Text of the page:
Review: Shinjo Ito’s Art @ Milk Gallery
I had seen the posters in subway stations, a golden Buddha shining in the darkness of the dank New York subway and was interested. Sculpture and Buddhist art are two things I am interested in, but when I researched about the life of Shinjo Ito I became slightly worried.
Shinjo Ito (1906-1989) was the founder of a school of Buddhism called Shinnyo-en, which sought to open up esoteric practices of Buddhism to the masses. Given the religious connections, I was somewhat wary that the show would be a veiled way of promoting the religion or raising money for it. I thought long and hard about the ethics of giving money to a religion and the way in which art in our media-savy, modern world, can be used to propigate religion.
I thought originally that Shinjo Ito was anachronisitic. After all, the 20th century was largely the story of religion fading from power and receding from the public domain. The last vestiges of state religion, at least in the modern/Western world, vanished and the idea of the separation of church and state became a norm of governments around the world. In the context of the virtual triumph of liberalism and capitalism, how can we see the life of Shinjo Ito as anything other than anachronistic?
But in another way, his life and work, including his art, foreshadowed the need for meaning and spiritual fulfillment that many modern day people now feel. At the end of the day, these two Western ideas offer little comfort to the soul, offer little to soothe the God-sized hole in our hearts, and Ito’s art, with its quiet devotion and its constant attention to craft, could speak to people of any age, despite the Buddhist themes.
But it is in spite of, not because of these Buddhist themes, that the show succeeds. Though we feel the relevance of the underlying message more than ever, it is the vehicle, Buddhism and organized religion in general, that has decayed. Buddhist art and religious art seems a minor, dying field in today’s modern art world, despite the increased need for some type of spiritual fulfillment. There is a thriving market for Buddhist antiques, but Buddhist modern art seems almost a contradiction in terms.
The art itself was engaging, and the arrangement of the gallery good; it led you around in an ever-tightening circle, while you viewed Buddhist sculptures in bronze and resin to your left and right, until finally the path emerged on the centerpiece, a large sculpture of Shakyamuni giving his last sermon before his death. But it was some of the smallest sculptures that gave me the most pleasure, the small rendering he did of Shotoku Taishi was special, because I lived in Taishi Town for several years. The town’s supposedly the resting place of Shotoku Taishi, who supported Buddhism in 7th century Japan when it was a young and likely controversial religion imported from continental Asia. Some of the other Buddhist sculptures were interesting for their fusion of classical and Eastern forms. He even dabbled in calligraphy and photography, though the later consisted of overly romantic depictions of rural Japan.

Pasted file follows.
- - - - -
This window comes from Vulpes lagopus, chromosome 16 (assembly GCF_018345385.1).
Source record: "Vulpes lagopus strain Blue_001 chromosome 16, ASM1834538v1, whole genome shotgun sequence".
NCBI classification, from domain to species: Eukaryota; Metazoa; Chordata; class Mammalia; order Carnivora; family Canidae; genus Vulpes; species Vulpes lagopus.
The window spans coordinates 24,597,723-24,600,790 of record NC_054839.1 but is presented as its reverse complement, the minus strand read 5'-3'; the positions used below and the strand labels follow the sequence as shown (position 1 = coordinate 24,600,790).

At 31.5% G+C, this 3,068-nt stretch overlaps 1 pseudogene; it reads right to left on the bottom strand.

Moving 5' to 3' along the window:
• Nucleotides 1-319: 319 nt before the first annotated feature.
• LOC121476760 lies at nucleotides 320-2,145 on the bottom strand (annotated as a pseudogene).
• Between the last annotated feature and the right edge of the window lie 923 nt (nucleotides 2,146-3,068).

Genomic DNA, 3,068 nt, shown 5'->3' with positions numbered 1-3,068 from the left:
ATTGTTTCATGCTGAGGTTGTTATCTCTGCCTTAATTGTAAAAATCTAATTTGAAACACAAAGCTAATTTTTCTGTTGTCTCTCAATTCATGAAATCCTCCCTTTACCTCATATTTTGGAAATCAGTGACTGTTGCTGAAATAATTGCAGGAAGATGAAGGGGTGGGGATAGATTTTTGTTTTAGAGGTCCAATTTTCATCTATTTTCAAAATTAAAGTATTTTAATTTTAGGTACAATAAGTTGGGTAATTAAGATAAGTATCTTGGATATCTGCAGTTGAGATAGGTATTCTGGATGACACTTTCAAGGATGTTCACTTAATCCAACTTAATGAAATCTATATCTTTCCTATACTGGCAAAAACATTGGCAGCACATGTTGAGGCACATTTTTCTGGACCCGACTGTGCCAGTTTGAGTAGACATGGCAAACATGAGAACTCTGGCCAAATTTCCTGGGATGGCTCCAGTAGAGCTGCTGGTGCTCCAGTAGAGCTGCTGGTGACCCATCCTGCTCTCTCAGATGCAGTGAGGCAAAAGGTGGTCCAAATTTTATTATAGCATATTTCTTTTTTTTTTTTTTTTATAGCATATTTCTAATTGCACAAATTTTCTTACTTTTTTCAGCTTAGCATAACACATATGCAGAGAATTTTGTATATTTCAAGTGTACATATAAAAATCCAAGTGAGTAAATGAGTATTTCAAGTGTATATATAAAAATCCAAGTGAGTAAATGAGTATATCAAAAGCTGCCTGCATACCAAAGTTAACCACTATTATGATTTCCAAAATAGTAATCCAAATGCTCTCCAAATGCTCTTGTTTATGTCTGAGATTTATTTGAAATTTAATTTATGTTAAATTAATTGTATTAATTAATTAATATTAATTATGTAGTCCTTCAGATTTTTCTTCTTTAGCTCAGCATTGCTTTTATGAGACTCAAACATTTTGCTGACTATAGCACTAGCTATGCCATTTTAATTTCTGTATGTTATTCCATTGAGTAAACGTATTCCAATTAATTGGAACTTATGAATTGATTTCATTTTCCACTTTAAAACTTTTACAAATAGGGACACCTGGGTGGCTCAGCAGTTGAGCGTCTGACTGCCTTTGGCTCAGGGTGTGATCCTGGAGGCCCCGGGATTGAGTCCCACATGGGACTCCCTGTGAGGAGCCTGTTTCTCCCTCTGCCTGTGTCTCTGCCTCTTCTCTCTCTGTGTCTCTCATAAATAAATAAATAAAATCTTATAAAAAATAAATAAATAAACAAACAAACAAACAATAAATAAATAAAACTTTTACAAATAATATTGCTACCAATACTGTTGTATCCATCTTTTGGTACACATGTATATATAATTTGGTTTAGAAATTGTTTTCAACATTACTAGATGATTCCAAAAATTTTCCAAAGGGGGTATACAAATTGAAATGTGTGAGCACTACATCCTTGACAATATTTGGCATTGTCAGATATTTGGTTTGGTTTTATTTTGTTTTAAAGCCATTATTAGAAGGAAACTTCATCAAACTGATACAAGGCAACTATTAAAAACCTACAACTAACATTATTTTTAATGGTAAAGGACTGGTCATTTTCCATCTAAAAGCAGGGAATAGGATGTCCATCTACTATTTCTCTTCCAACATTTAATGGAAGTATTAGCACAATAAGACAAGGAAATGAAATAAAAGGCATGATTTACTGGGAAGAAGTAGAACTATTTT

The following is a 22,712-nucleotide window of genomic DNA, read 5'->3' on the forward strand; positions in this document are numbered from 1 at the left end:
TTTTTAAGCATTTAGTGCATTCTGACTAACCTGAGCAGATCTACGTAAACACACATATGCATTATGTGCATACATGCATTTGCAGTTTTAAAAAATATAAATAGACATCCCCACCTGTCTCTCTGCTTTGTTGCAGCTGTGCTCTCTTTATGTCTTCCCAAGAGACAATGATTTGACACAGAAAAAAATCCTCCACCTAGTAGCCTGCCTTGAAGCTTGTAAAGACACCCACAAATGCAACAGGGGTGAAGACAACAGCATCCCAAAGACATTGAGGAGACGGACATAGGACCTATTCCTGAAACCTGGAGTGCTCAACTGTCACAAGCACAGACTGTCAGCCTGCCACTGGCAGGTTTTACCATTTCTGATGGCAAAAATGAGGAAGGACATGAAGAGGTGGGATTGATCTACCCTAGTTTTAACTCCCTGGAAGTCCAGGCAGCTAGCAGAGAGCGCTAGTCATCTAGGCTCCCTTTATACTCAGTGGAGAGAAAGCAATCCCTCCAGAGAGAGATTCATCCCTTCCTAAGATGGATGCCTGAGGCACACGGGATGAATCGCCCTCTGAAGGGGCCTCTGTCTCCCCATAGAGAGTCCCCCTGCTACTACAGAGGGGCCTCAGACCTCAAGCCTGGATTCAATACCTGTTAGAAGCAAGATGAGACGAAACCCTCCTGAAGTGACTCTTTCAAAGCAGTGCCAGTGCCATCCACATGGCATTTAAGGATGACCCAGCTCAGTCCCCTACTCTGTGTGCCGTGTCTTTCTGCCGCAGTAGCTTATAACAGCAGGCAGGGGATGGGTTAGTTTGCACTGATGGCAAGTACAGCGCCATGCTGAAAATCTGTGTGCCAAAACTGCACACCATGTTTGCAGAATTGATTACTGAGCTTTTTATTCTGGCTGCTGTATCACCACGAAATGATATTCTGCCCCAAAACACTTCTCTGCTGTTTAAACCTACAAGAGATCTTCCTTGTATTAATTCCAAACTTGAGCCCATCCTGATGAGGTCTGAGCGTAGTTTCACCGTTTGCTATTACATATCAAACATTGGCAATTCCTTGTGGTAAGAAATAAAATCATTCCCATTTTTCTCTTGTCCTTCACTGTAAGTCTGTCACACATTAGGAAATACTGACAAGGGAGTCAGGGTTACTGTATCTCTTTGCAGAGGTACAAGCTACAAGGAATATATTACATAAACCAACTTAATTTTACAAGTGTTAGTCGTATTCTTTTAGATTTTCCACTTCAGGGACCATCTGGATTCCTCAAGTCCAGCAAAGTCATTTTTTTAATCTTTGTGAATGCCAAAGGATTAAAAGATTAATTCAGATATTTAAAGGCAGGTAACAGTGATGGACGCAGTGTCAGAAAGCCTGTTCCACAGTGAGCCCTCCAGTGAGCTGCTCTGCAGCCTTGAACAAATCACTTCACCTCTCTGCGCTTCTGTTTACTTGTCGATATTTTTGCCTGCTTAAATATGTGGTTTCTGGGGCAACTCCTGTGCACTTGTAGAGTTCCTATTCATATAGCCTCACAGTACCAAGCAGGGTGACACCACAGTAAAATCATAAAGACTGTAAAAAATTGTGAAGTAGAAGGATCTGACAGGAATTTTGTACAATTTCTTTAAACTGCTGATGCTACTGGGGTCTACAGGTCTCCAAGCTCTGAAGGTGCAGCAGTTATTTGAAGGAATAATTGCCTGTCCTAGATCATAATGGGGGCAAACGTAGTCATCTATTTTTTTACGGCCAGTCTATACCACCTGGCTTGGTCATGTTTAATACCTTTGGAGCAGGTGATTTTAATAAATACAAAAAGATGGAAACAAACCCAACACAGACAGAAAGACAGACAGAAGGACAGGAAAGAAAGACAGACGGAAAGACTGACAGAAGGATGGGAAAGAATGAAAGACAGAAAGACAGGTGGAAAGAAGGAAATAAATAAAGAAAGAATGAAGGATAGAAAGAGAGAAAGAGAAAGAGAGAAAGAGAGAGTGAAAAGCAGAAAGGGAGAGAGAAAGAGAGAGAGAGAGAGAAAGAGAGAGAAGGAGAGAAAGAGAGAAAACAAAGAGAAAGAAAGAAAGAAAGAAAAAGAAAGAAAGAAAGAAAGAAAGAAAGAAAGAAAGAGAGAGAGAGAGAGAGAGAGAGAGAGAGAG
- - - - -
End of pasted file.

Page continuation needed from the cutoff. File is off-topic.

What bothered me about the show was the attention given to the life of Shinjo Ito himself. The show focuses so much on Shinjo Ito, explaining his life and having video of him. Even the gift shop featured childrens’ books with cute quizzes about his deeds. But if Shinjo Ito were alive today, he would most likely have a problem with this.
If Ito were just an artist, I would understand, but Buddhism is about repressing the self and extinguishing the ego, and this show was very much Western in the sense that a certain Hollywood-style celebrity status had been accorded Ito, who was described as a genius autodidact, accomplished in radio, photography, art, and aeronautical engineering.
Perhaps you fight fire with fire, and the organizers of the show felt the best way to introduce jaded Westerners to Buddhism nowadays was to elevate Shinjo Ito to star status, catching both potential converts and money. This would be the means justifying the ends. Another possibility is that the sect itself has succumbed to the fascinating life story and charisma of Shinjo Ito and are now more about perpetuating the image of the man rather than his fundamental message.
With the Buddha nowhere in sight, the art and life of Ito is something his followers can grasp, understand, and cherish, all things important for humans. With a subtle shift, suddenly this image and media-savy Buddhist sect seems very modern indeed, and just maybe these changes can reinvigorate it. Still, I wonder if this would have be alright with the devout Buddhist himself.
Leaving the gallery, I knew that I had enjoyed the art, but the key message and the meaning of the exhibit itself left me scratching my head.
Filed under: Art, History, Japan, New York City | 2 Comments